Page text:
Anyhow, we can see clearly, my dear people, that John had no time for people who would come to him just for baptism and nothing more … John demanded that anyone seeking his baptism had to produce fruit of repentance and give him evidence of it.
The axe is already at the root of the trees, and every tree that does not produce good fruit will be cut down and thrown into the fire.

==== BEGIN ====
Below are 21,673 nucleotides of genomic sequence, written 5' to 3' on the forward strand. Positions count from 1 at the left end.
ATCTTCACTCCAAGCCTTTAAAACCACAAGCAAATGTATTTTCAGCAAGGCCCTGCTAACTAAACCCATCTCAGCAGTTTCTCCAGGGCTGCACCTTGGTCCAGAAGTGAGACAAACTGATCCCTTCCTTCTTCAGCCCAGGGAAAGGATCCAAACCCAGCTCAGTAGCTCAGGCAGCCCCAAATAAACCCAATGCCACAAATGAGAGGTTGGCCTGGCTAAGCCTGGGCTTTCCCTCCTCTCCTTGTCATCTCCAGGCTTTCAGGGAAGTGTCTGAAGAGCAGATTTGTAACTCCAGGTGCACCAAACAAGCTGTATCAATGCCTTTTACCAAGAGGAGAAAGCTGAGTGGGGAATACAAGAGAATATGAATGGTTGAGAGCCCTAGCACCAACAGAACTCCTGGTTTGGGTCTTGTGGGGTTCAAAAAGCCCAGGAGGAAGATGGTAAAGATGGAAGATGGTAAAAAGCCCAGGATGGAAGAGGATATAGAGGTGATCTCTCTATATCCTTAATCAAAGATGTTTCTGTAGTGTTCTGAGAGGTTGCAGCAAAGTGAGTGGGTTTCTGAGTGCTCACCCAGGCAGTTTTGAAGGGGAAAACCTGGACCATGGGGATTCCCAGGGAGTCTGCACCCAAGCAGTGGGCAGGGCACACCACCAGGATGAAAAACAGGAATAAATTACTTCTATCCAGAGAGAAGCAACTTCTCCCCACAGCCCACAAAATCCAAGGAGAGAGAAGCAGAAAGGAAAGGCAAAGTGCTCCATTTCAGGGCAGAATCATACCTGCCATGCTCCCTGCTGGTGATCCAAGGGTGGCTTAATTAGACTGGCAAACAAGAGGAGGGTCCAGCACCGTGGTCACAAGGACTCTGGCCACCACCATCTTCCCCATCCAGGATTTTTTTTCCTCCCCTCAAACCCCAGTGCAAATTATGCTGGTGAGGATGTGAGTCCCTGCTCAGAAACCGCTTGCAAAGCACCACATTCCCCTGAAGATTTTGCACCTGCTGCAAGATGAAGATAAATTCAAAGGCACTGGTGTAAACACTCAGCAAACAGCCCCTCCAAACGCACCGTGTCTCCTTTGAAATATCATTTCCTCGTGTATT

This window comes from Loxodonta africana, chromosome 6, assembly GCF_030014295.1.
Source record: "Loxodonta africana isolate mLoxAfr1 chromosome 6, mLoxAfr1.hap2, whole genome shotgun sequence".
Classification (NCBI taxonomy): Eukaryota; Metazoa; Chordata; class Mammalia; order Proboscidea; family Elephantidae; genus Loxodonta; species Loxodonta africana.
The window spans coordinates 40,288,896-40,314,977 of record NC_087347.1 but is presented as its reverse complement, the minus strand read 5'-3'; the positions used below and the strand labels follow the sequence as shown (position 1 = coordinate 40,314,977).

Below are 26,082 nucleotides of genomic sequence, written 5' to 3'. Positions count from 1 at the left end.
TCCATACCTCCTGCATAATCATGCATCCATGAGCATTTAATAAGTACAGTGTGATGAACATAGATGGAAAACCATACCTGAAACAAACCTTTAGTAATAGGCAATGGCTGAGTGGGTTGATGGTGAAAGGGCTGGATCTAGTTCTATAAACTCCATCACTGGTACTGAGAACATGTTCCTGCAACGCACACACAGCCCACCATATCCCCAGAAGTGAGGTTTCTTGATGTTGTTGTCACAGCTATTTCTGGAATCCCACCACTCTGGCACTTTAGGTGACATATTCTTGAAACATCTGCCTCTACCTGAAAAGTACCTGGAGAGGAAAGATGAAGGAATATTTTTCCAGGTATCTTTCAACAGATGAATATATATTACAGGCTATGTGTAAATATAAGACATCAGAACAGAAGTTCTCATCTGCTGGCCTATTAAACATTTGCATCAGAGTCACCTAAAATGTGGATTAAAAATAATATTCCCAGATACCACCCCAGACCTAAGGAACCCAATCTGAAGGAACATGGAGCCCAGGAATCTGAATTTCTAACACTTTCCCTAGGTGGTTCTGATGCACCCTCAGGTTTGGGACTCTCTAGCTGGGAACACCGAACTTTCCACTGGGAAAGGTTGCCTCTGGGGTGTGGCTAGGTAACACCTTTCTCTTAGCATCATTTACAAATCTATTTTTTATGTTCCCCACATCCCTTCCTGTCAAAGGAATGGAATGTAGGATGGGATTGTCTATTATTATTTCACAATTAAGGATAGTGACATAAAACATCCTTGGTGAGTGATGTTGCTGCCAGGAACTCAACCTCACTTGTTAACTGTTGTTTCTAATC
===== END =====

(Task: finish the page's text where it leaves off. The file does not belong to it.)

In our very lukewarm Catholic society of today would John be any less demanding of those seeking Jesus’ sacraments for reasons other than, or even at times alien to, the purpose and nature of the sacrament itself: those, for example, seeking not to dedicate their marriage to God, but just a truly ‘posh’ wedding for themselves, or again, a ‘proper’ baptism in view of a place in a ‘popular’ school for their children … nay even those in Church on Sunday who come forward to receive the Body and Blood of Christ in the Most Holy Eucharist merely as a tiresome duty expected of them. In line with today’s Gospel reading, shouldn’t all such people be – in some way or other – made to, brought to, realize their duty to ‘bring forth fruit’ for such privileges; or are they to be ‘charitably’ allowed to continue regarding them as mere occasions to confirm their own personal parish standing or opportunities for their social advancement?